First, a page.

WHY PRESIDENT BUSH waited so long to respond to the baseless "Bush lied" lie is a mystery. Perhaps he thought he had more to gain by remaining above the fray than by rolling up his sleeves and wading into it. Perhaps he imagined that because the slander was so brazen, -- so easily refuted, so self-evidently untrue -- it wouldn't deceive the majority of Americans who supported his re-election last year.
As the president has finally started pointing out, after all, leading Democrats argued forcefully during the runup to the Iraq War that Saddam Hussein was a lethal menace who had to go. "The war against terrorism will not be finished as long as he is in power," Senator Carl Levin of Michigan said at the time. While Bush never described the danger from Iraqi WMDs as imminent, there were Democrats who did. "I do believe that Iraq poses an imminent threat," said West Virginia Senator Jay Rockefeller, the vice chairman of the Senate Intelligence Committee. "But I also believe that after September 11th that question is increasingly outdated. . . . To insist on further evidence could put some of our fellow Americans at risk. Can we afford to take that chance? We cannot."
Whatever Bush's reasoning, it was a blunder to have said nothing as the lies about "lies" piled up. Unrebutted accusations, even ridiculous ones, turn into conventional wisdom if they are repeated often enough. And disparaging conventional wisdom about a president takes a toll. According to the latest Gallup poll, only a minority of the public, 46 percent, now describe Bush as "honest and trustworthy." Only 37 percent approve of the job he is doing as president, the lowest percentage yet.
Of course, Bush is not the first president to suffer a steep decline in popularity. With the exception of Dwight Eisenhower and John F. Kennedy, every president in the past 60 years has seen his approval rating sink at some point to 37 percent or worse. Lowest of all was Harry Truman, who fell to an abysmal 22 percent in February 1952. Most have bounced back.
My guess is that Bush will too. Not because he is immune to serious Democratic challenge, but because there is no serious Democratic challenge. Like the Kerry campaign in 2004, the Democratic Party in 2005 pumps out great foggy clouds of platitudinous bombast, but it rarely counters Bush's policies and performance with a well-defined alternative of its own. If you can't beat somebody with nobody, as the old maxim has it, you also can't beat something with nothing. And so far, as Howard Dean demonstrated on "Meet the Press" the other day, the Democrats' "vision thing" has been a whole lot of nothing.
Why, the Democratic Party chairman was asked, do 52 percent of independent voters believe the Democrats have no clear message? Why do one in four Democrats believe that?
Tim Russert: For example, what is the Democratic position on Iraq? Should we withdraw troops now? What do the Democrats stand for?
Dean: Tim, first of all, we don't control the House, the Senate, or the White House. We have plenty of time to show Americans what our agenda is and we will, long before the '06 elections.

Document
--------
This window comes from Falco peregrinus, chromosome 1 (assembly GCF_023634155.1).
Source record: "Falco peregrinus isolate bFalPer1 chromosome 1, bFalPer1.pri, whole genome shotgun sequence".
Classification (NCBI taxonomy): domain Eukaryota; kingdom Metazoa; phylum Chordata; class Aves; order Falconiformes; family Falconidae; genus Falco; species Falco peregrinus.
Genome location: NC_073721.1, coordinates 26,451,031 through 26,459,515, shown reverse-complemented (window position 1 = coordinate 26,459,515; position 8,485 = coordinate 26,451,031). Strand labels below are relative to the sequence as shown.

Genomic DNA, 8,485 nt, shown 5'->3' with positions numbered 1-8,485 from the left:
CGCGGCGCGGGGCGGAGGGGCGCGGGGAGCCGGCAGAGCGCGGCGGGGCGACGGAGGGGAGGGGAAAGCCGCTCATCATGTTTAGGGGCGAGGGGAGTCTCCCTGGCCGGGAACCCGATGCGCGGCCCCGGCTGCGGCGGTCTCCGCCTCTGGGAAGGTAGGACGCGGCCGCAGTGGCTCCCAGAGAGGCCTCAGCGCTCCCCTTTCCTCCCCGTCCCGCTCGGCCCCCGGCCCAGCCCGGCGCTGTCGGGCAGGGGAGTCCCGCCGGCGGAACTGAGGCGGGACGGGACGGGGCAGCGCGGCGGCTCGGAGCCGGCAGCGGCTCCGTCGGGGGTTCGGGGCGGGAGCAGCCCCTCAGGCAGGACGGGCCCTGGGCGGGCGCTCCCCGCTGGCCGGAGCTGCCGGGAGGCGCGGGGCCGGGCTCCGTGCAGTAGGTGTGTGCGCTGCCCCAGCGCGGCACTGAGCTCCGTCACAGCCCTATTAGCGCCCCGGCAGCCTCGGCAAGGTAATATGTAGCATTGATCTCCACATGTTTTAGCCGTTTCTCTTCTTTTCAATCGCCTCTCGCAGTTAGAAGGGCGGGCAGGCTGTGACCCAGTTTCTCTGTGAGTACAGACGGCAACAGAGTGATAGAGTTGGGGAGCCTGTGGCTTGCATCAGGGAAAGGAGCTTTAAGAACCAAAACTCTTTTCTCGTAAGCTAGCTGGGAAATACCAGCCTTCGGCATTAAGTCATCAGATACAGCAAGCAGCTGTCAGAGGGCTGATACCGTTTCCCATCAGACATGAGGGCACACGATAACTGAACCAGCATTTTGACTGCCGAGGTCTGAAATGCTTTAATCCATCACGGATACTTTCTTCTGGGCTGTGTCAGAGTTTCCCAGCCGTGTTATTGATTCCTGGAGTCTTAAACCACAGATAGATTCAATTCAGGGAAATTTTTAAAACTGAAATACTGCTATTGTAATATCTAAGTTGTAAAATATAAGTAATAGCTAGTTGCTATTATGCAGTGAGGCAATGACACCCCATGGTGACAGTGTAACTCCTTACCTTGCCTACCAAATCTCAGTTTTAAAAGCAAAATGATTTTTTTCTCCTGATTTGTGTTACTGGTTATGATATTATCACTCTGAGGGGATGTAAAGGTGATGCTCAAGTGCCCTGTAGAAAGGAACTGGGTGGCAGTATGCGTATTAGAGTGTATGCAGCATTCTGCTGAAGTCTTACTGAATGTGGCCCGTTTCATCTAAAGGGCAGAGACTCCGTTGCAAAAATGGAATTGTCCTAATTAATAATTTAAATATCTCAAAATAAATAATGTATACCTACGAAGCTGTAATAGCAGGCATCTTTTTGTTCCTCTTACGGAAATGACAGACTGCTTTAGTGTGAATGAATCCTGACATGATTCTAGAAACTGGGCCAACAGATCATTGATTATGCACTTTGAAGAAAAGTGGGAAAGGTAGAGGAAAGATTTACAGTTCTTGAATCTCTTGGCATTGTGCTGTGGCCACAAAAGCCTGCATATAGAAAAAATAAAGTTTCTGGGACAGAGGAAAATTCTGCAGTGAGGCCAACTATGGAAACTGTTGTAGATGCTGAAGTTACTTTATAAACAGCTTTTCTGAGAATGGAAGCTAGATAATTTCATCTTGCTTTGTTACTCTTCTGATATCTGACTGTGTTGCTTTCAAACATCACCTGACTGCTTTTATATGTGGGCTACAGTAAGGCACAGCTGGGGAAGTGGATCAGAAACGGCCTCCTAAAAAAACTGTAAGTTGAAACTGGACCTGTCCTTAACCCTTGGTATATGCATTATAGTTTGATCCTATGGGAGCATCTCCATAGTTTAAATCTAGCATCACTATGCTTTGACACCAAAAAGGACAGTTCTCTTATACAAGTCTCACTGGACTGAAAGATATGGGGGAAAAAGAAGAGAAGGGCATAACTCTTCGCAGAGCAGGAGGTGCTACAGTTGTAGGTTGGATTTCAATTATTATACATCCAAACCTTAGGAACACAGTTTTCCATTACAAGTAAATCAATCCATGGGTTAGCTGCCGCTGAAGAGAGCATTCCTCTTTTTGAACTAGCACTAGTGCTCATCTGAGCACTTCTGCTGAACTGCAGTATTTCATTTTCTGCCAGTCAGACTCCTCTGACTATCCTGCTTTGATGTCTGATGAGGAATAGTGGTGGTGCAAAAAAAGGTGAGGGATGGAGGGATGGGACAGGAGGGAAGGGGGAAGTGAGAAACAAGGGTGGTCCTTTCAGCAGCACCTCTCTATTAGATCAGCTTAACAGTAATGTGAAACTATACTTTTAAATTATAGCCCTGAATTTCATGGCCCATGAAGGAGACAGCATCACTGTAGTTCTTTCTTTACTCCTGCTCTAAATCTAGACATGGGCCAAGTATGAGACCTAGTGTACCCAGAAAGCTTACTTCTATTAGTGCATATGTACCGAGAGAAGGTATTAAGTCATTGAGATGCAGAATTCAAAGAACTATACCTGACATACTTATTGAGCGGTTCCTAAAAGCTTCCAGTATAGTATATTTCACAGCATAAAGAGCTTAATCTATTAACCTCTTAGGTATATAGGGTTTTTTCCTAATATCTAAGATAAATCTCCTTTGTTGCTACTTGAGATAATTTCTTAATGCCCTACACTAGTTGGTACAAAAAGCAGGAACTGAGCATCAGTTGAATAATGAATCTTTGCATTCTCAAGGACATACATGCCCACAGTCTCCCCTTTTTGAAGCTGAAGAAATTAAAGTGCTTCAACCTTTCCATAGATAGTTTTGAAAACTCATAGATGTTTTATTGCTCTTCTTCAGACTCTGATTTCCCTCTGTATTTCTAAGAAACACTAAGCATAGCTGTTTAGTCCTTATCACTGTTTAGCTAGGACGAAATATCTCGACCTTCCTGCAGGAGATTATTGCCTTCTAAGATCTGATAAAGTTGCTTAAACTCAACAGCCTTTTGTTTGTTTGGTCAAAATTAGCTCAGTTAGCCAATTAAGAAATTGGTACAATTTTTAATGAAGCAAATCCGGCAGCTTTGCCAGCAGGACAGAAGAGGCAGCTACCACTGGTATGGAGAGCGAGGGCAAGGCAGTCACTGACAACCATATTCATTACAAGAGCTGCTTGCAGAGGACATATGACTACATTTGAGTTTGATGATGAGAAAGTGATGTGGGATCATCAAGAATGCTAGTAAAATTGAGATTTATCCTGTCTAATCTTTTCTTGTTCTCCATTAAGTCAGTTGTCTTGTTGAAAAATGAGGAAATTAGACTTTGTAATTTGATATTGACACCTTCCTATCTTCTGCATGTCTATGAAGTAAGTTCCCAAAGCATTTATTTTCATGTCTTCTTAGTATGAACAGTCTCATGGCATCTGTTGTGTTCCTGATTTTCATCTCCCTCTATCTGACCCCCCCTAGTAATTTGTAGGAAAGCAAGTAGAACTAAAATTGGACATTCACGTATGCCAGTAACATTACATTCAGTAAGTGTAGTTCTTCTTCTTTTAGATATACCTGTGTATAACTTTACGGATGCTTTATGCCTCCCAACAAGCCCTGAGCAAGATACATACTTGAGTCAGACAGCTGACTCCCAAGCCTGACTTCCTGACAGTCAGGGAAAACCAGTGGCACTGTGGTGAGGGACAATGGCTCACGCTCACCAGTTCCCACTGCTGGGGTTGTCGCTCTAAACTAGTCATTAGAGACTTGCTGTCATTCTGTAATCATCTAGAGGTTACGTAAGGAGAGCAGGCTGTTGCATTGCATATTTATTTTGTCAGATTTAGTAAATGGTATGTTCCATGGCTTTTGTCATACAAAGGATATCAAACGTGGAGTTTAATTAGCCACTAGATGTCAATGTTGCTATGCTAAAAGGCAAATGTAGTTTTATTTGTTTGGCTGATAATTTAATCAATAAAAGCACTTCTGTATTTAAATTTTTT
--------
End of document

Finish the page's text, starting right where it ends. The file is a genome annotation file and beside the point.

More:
Russert: But there's no Democratic plan on Social Security. There's no Democratic plan on the deficit problem. There's no specifics. . . .
Dean: Right now it's not our job to give out specifics. We have no control in the House. We have no control in the Senate. It's our job is to stop this administration, this corrupt and incompetent administration, from doing more damage to America. And that's what we're going to do. . .
Russert: But is it enough for you to say to the country, "Trust us, the other guy's no good. We'll do better, but we're not going to tell you specifically how we're going to deal with Iraq"?
Dean: We will. When the time comes, we will do that.
Russert: When's the time going to come?
Dean: The time is fast-approaching. . . .
Russert: This year?
Dean: In 2006.
Now there's a slogan to wow the voters: We'll get back to you in '06! Say what you will about George W. Bush, he is not afraid to take a stand, or to say something that may may hurt him in the next Gallup poll. This White House is not known for its pussyfooting aversion to controversy.
In a forthcoming volume on the Bush presidency, Rebel-in-chief, veteran political reporter Fred Barnes writes of the president's interest in George Washington, the central figure in three recent works of history -- 1776 by David McCullough, His Excellency by Joseph Ellis, and Washington's Crossing by David Hackett Fischer. Bush, who has read the McCullough and Ellis books, remarked: "I'm the 43d guy, he's the first, and they're still analyzing the first." Barnes spells out the point: "If the verdict on the first president isn't chiseled in stone, history's judgment on Bush, who has not even completed his second term, consists of nothing but conjecture."
With public opinion of Bush's competence and honesty at record lows, it may be hard for many to imagine his ever being seen as anything but a failure. But in 1952, when Truman's approval rating was down to a miserable 22 percent, when he was so unpopular that he stood no chance of winning re-election, who would have guessed that millions of Americans 50 years later would look back on him with admiration as a man of character and a gutsy, plainspoken leader?
(Jeff Jacoby is a columnist for The Boston Globe.)
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